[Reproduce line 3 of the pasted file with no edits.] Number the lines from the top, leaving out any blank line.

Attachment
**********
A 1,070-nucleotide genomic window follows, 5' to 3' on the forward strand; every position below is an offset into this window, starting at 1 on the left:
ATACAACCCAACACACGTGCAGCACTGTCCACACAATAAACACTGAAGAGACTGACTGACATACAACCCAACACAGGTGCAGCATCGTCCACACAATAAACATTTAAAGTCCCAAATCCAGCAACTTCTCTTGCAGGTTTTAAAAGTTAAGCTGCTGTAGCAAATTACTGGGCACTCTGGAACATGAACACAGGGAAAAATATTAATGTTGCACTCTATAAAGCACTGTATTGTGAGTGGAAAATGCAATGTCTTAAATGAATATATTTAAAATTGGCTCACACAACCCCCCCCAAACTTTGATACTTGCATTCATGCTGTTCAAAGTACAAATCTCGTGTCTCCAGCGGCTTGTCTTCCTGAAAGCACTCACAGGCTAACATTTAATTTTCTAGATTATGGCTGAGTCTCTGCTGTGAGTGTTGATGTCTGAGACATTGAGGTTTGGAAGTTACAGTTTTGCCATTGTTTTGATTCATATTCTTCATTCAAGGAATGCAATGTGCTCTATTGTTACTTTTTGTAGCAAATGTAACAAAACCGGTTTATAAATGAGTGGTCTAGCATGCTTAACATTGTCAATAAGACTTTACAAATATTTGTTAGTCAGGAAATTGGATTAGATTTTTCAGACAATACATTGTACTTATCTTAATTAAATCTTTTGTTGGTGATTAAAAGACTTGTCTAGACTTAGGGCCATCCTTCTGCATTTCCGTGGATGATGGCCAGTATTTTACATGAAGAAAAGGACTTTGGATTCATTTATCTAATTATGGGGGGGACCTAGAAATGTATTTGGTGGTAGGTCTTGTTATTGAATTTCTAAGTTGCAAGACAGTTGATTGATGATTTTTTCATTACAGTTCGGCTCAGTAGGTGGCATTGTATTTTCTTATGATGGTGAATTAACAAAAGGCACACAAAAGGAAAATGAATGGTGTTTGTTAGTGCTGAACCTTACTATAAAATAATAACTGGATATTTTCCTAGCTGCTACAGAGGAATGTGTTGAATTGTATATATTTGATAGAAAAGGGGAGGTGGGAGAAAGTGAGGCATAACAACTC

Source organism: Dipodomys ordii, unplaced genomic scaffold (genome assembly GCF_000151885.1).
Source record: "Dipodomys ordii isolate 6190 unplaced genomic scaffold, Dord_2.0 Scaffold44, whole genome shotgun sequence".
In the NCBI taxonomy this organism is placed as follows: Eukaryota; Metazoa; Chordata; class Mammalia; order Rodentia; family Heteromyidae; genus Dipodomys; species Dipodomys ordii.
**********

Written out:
Source organism: Dipodomys ordii, unplaced genomic scaffold (genome assembly GCF_000151885.1).